Thursday, November 3, 2016

Behind the Scenes of "A Chorus Line"

As you glance across the room the blinding lights create a hazy vision of the hundred or so people sitting in front of you, each pair of eyes staring and examining your every move, creating the strangling feeling in your stomach telling you, “welcome to the spotlight.” You’ve been rehearsing this very moment for months, so what could possibly go wrong? There’s no need to be nervous … but then again, there is. You could miss a step, you could sing the wrong line, you could get a little nervous tummy ache and, well, you know the rest. Either way, this is it. An audience awaits, the music is ready, and the show is about to begin. This is, A Chorus Line.

For the past two months, 24 Greensboro Day Upper school students have been rehearsing their next up-and-coming musical, A Chorus Line. For those of us uneducated on the musical itself, A Chorus Line follows 16 individual actors wishing to “make it” on Broadway. However, not as Broadway’s next top-shot star but as the individuals who have no character name and are simply used for their voice and dance moves. These 16 actors are trying to earn a spot on Broadway’s chorus line.

I attended a rehearsal of the show this past Thursday and I can truly say that this cast may be one of the most hardworking casts GDS has ever had. The work that they put into the musical is significant, and they have spent long nights perfecting the very smallest details. We get to see the final product of the show as they stand on stage, but behind the scenes, they’re also students, high school students who are balancing both their school work and their work in the show. Whether they are piled with AP U.S. History work from Mr. Piacenza, studying for an upcoming quiz in SeƱora Swinton’s Spanish 2, or attempting to finish a load of math homework from Mr. Ross, all of our students show an exemplary ability to figure out how to best handle it all.

Favorite scenes for the cast
Avery Blue '17 (Zach):
My favorite scene is probably “One,” which is basically a number where everybody dances and sings and I like it because it’s where everybody comes together and it sounds fantastic and it shows all the hard work. Everybody is able to show off their practice; it’s just really cool.”

Morgan Winstead '18 (Judy Turner):
“There is a series of songs that pile into one big song called “the Montage.” There’s one part where its Judy’s turn to talk and she runs down and she starts spewing out everything that comes to the top of her head. She talks about how her little sister was a brat and so she decided to shave her sister’s hair off, she talks about how her mom embarrassed her, and that she’s seen a dead body—and that’s all she says—she only says, “that was the first time I ever saw a dead body.” It’s just stuff like that, it’s random, and that’s the best part of the show for me.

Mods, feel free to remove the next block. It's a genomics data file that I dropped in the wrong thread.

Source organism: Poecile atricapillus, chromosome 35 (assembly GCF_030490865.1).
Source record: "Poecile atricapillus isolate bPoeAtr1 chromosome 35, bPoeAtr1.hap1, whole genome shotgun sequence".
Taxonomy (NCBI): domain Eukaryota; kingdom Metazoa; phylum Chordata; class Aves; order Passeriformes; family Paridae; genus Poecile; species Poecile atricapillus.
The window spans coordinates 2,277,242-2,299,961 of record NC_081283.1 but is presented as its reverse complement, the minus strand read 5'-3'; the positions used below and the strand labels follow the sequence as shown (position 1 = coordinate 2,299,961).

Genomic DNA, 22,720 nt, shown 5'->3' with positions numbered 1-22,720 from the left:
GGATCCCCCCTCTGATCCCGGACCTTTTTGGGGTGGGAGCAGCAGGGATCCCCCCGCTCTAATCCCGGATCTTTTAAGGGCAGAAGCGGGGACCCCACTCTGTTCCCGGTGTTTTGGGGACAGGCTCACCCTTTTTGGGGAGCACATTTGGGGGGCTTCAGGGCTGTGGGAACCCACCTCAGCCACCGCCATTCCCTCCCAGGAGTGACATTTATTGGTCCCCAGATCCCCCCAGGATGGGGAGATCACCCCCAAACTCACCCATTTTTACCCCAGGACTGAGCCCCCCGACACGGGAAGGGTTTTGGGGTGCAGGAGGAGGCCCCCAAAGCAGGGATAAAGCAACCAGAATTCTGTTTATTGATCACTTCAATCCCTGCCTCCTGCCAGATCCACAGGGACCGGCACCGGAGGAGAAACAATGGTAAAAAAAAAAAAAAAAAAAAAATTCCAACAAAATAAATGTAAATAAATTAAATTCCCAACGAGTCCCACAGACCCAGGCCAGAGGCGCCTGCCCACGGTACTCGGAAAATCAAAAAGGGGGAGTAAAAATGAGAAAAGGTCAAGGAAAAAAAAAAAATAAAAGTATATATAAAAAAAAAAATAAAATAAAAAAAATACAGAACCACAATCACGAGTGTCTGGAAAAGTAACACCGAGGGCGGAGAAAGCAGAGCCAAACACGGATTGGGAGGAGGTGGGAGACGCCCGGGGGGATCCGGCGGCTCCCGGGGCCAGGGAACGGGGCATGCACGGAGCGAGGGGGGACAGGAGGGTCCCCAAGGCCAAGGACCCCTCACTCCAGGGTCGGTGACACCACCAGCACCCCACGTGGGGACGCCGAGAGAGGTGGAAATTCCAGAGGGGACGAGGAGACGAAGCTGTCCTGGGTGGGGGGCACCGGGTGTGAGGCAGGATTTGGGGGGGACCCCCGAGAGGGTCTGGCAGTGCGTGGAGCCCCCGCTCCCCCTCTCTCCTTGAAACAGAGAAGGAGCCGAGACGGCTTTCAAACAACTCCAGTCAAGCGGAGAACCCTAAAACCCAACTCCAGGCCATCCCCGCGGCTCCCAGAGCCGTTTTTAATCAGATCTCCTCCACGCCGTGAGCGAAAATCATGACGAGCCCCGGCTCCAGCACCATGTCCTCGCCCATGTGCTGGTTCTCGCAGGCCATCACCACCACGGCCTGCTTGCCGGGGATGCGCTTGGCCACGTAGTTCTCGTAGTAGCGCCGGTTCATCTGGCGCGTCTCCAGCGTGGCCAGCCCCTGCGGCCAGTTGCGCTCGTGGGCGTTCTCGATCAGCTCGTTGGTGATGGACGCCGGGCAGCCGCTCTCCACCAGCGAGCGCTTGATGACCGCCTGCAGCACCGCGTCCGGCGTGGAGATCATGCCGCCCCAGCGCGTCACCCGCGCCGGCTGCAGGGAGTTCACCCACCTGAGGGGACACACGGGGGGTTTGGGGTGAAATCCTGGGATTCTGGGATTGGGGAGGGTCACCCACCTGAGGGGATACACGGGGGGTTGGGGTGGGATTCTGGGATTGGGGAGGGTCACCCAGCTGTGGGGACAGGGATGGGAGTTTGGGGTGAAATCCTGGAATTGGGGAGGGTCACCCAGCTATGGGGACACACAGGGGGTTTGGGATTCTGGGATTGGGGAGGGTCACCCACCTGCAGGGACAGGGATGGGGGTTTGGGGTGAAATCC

Desmond McIntyre '17 (Richie Walters):
“Personally, I love the Montage. It’s really long, but it’s so much fun and it will blow your mind! Also, the ending number, “Bow,” is jaw dropping. You will definitely be in tears, have chills, everything! I love the song and I love the dance.”

Why should people come to the show?
Avery Blue '17 (Zach):
“I guarantee you’ll be able to find somebody that you can connect with on one level or another. You can come out and enjoy the music and the dancing because it’s fantastic. Plus, it’s just a good night to have with your friends and family.”

Morgan Winstead '18 (Judy Turner):
“All of the characters are really relatable and even though not everyone is playing a character that is similar to them, it still feels really human. With shows that we’ve done in the past, it’s felt like that, but I don’t think anyone’s ever felt more connected to their character than we have in A Chorus Line which is going to make it really interesting.”

Hayley Rafkin '17 (Val Clark):
“This show is different than any show we’ve done before. It’s more of a one on one experience and more personal because we interact and make connections with the audience. These aren’t necessarily fictional characters; we’re real people that are portraying a real audience process. So this is more of a story of people rather than characters.”

Laura Tutterow '17 (Cassie Ferguson):
"People should come out because as a senior, it’s very sentimental moment for me and we’ve all been working extremely hard!"

Davis Dunham '17 (Paul San Marco):
"This is definitely the most dancing we’ve ever had to do in a show before. The opening number is completely dancing and its ten minutes long. We dance at the Ballet, then we dance in the Montage but that’s a twenty minute long song. It’s so much dancing, but we’ve all worked extremely hard and it’s going to be an amazing performance.”

Lindsey Cooke '17 (Stage Manager):
“I’m the stage manager for A Chorus Line and I have been really impressed with this rehearsal process so far. This show is a lot different than ones we’ve done before, it’s the most dance-based show that’s been done since I’ve been in high school. They’ve all worked extremely hard and I know the audience is going to be able to see it!”

A Chorus Line runs November 10-13, 2016 at Greensboro Day School's Sloan Theatre. Tickets are available at

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